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Monday, October 24, 2011

Emergency nutrients: Vitamin C and Calcium

After reading Wendy's blog, Little House in the Big Woods, and her post Fall food Storage, I added a comment. She mentioned in an extreme conditions she could brew tea from pine needles for vitamin C.

Here are a few other emergency aids to nutrition:
Vitamin C- Grow roses that will have hips. The hips are full of Vitamin C. Hips are the great bulge below the flower, harvested after the flowers and vine is spent in the fall. Still, I am not clear on just when or how. Maybe someone could do a whole post on that instead of a comment, and link back here. Or. I will put up a whole new post to link it to your blog.

Calcium--After talking with a professor of Poultry Science, he told me that eggs could be consumed whole. Well, I checked with Charlie and he dropped the whole egg, shell and all, in his blender for his health smoothie. Ack!  All this time, when people said they dropped an egg into their smoothie, I thought they just cracked and dropped the contents. The raw egg grossed me out more than the shell.

Back to the professor. When he was doing research in  a small village in Russia, egg shells were reserved for the children. The people grind the shells and add to the food in order to supply calcium to growing children's diet.

If you don't have children, the addition of finely ground egg shells will benefit adults. We need calcium even in lean food times!

We will all need vitamin C found in many foods:  tomatoes, bell peppers, carrots, potatoes, cabbage. Imagine a time without these nutritious foods. We are talking about lean food times. You may need the hips from your roses.

Even in our land of relative plenty and pharmacies and Walmart, we can make some our own supplements instead of buying them. Granted, eating well is better than supplements. But, if you cannot get food with proper nutrients in a lean food time, then these two sources will work for .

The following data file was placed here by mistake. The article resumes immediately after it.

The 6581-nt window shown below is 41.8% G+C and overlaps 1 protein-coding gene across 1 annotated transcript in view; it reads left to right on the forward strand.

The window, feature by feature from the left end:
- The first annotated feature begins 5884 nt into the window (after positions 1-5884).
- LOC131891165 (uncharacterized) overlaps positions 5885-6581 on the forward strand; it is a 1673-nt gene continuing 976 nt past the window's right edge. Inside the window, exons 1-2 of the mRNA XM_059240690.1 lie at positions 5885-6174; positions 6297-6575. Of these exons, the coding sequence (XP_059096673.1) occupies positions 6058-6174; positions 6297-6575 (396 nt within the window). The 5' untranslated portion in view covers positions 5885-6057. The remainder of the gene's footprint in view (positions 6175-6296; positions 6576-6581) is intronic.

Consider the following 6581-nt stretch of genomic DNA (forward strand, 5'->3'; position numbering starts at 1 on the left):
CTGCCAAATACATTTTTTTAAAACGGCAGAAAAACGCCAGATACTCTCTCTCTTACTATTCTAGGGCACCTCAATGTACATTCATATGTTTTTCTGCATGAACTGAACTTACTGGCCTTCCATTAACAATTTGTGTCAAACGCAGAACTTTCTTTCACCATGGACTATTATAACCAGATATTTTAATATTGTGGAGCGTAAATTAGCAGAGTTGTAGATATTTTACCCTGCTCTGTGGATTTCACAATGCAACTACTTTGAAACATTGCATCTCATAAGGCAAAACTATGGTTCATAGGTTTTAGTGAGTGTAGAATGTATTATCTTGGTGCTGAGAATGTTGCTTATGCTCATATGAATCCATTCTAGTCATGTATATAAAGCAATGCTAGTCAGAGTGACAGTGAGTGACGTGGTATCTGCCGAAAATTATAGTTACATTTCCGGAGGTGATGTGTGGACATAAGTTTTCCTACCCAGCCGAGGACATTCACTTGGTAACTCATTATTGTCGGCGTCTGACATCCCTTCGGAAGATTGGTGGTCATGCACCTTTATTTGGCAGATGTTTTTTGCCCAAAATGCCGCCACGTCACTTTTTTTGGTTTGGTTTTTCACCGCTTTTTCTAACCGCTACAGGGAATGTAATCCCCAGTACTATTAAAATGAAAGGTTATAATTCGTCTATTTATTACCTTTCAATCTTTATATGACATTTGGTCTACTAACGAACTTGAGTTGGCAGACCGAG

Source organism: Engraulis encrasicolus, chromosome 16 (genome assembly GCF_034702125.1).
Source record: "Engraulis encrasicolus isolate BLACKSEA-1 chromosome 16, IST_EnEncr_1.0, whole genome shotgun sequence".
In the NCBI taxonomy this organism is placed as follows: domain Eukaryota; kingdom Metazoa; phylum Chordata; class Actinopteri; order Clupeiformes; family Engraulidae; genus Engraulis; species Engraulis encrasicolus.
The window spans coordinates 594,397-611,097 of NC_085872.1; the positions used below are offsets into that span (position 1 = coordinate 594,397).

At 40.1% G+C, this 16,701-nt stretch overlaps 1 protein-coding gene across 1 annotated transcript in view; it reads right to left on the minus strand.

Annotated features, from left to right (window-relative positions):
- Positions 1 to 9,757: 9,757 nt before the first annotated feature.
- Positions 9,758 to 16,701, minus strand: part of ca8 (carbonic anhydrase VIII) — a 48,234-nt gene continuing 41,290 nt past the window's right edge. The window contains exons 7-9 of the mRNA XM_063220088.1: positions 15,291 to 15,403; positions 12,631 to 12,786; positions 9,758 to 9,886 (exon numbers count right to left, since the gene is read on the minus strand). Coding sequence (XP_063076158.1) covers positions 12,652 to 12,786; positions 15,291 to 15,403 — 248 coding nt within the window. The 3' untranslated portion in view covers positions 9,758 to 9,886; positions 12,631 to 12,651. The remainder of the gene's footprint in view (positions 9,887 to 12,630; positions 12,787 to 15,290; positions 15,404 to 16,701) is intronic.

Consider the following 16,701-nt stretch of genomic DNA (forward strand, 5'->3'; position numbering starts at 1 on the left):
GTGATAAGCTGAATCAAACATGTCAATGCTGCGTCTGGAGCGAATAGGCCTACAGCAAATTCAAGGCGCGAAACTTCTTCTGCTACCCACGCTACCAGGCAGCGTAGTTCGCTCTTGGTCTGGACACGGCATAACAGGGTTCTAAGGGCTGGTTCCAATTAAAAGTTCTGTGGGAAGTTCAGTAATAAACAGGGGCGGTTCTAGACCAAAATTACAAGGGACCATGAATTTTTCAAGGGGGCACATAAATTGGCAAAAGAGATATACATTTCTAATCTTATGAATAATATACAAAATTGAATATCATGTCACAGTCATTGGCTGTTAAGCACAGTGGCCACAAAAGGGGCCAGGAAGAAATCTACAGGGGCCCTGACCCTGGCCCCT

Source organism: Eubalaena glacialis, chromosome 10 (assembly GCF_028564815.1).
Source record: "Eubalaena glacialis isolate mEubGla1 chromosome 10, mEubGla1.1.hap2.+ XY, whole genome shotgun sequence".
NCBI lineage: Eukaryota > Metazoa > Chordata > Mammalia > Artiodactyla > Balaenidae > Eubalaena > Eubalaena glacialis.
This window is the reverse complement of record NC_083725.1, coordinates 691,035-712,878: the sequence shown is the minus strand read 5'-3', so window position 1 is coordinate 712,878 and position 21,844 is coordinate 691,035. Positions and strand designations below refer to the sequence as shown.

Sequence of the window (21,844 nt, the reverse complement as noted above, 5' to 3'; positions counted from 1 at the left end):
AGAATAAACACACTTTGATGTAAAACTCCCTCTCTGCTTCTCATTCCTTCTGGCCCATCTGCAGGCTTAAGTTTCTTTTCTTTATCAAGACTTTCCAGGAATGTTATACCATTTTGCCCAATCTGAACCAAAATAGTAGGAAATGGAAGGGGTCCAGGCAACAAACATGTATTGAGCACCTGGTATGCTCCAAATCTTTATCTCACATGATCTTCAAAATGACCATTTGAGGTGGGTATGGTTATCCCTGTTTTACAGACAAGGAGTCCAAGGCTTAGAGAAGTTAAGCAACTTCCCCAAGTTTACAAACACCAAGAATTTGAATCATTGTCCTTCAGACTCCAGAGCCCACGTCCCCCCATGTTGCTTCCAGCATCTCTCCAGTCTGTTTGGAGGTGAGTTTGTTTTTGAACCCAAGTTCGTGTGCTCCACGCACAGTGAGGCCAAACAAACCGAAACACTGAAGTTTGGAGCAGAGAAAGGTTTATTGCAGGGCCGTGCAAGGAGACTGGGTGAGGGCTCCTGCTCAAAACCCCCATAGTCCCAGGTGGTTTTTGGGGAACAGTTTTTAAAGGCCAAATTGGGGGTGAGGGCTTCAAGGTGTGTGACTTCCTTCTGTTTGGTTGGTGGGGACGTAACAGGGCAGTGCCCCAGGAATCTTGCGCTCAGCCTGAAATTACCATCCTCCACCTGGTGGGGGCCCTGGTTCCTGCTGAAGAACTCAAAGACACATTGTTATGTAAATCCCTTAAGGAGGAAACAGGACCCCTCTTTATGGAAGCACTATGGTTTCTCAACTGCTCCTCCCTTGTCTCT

Your turn
Did you know about hips and egg shells? Have you used them for nutritional supplements?

4 comments:

  1. How strange...daughter was here a few days ago and she brought me a jar of powder, asked me to taste it and guess what it was..After a smell and a taste I knew it was powered eggshell. Daughter takes it every morning and left this lot for me to try.
    It's not awful so I am going to reserch how much and how often.

    Barb.

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  2. That is strange. Was this a commercial product or something homemade? So, she is getting her calcium this way? Do you save your eggshells and feed them back to the hens you have?

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  3. Hi Linda
    I do use rosehips for Vitamin C. I can write a post on how if you like but I don't have pictures since the time to do it is in winter and I have only a few rose bushes that will have hips big enough. But I can write about it regardless.
    I am kind of grossed out about egg shells but if it works then I'd do it. I wonder how well they should be washed?

    I'll try to write about it in tomorrows post. So link here and let you know?

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  4. Great! I don't wash out the eggs for hens. For human consumption, the insides are not dirty, but you might want to wash out the protein. But, why? If I were going to use shells for calcium, I would put a quart of water and a tsp of clorox and dip one egg at a time, rubbing quickly for a very short time--15 sec--rinse under clear water and dry well. Those eggs would need to be used right then or refrigerated. The shells could then be saved for grinding. Or, I suppose you could heat lots of saved shells and grind all.

    Fresh eggs have pathogens on the shells. The hen deposits a covering that keeps the pathogens from getting into the shell. It is an invisible shield. If you ever see a hen lay an egg, it is wet, the protective coating has not dried.


    Remember where the eggs just were. Washed egg shells, stored properly would not need to be washed again. Of course, if you are using these as a daily supplement, wash the egg just prior to breaking it. Leave the unwashed ones on the counter, just like I do.

    Maybe you can find an internet picture of the hips or not. I am not sure when to harvest, to dry or not...??? But, I will wait for your post. Thanks so much.

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